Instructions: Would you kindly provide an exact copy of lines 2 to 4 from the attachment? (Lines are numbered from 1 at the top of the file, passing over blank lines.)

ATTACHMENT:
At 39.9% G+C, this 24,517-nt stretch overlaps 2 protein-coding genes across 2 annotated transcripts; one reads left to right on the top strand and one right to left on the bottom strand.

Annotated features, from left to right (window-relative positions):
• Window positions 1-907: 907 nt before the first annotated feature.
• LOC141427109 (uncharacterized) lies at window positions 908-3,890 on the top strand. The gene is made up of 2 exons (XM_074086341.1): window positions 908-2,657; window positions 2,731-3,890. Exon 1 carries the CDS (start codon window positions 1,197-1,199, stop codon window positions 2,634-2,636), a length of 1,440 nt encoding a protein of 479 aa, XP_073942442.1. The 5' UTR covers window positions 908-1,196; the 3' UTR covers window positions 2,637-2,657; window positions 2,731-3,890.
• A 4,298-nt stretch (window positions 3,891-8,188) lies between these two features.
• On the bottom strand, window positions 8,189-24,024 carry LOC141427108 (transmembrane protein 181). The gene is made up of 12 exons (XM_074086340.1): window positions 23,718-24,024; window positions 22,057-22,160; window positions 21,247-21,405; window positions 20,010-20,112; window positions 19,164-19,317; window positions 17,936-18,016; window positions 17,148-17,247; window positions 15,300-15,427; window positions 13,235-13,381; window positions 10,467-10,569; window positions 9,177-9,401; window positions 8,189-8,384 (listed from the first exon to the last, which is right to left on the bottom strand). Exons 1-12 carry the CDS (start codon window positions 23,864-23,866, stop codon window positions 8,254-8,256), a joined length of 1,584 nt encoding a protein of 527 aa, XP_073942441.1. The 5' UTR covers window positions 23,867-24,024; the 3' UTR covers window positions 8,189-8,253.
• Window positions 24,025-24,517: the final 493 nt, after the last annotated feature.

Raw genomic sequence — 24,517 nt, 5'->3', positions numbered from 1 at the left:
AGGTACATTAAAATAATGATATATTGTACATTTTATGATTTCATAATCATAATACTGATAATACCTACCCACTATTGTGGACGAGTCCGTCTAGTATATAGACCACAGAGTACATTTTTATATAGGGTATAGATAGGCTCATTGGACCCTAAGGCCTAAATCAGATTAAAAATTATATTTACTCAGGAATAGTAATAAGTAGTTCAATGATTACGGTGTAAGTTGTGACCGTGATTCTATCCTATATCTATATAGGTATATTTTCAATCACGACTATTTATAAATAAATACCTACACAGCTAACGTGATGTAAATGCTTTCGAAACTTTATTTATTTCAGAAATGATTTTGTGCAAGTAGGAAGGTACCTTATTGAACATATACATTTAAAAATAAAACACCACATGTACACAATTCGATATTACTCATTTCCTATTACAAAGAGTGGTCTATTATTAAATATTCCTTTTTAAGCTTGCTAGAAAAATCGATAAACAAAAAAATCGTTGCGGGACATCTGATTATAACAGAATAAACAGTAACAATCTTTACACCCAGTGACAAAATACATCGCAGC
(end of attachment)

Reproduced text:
Annotated features, from left to right (window-relative positions):
• Window positions 1-907: 907 nt before the first annotated feature.
• LOC141427109 (uncharacterized) lies at window positions 908-3,890 on the top strand. The gene is made up of 2 exons (XM_074086341.1): window positions 908-2,657; window positions 2,731-3,890. Exon 1 carries the CDS (start codon window positions 1,197-1,199, stop codon window positions 2,634-2,636), a length of 1,440 nt encoding a protein of 479 aa, XP_073942442.1. The 5' UTR covers window positions 908-1,196; the 3' UTR covers window positions 2,637-2,657; window positions 2,731-3,890.